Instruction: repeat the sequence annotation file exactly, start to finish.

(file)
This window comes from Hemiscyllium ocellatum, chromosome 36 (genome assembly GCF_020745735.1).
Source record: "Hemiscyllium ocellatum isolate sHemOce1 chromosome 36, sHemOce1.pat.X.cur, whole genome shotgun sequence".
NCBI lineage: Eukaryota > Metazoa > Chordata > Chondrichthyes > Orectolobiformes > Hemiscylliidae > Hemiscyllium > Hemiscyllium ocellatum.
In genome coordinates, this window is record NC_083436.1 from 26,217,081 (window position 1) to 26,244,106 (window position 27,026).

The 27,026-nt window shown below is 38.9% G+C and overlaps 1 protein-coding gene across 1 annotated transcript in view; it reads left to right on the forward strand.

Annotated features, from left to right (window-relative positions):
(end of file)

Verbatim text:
This window comes from Hemiscyllium ocellatum, chromosome 36 (genome assembly GCF_020745735.1).
Source record: "Hemiscyllium ocellatum isolate sHemOce1 chromosome 36, sHemOce1.pat.X.cur, whole genome shotgun sequence".
NCBI lineage: Eukaryota > Metazoa > Chordata > Chondrichthyes > Orectolobiformes > Hemiscylliidae > Hemiscyllium > Hemiscyllium ocellatum.
In genome coordinates, this window is record NC_083436.1 from 26,217,081 (window position 1) to 26,244,106 (window position 27,026).

The 27,026-nt window shown below is 38.9% G+C and overlaps 1 protein-coding gene across 1 annotated transcript in view; it reads left to right on the forward strand.

Annotated features, from left to right (window-relative positions):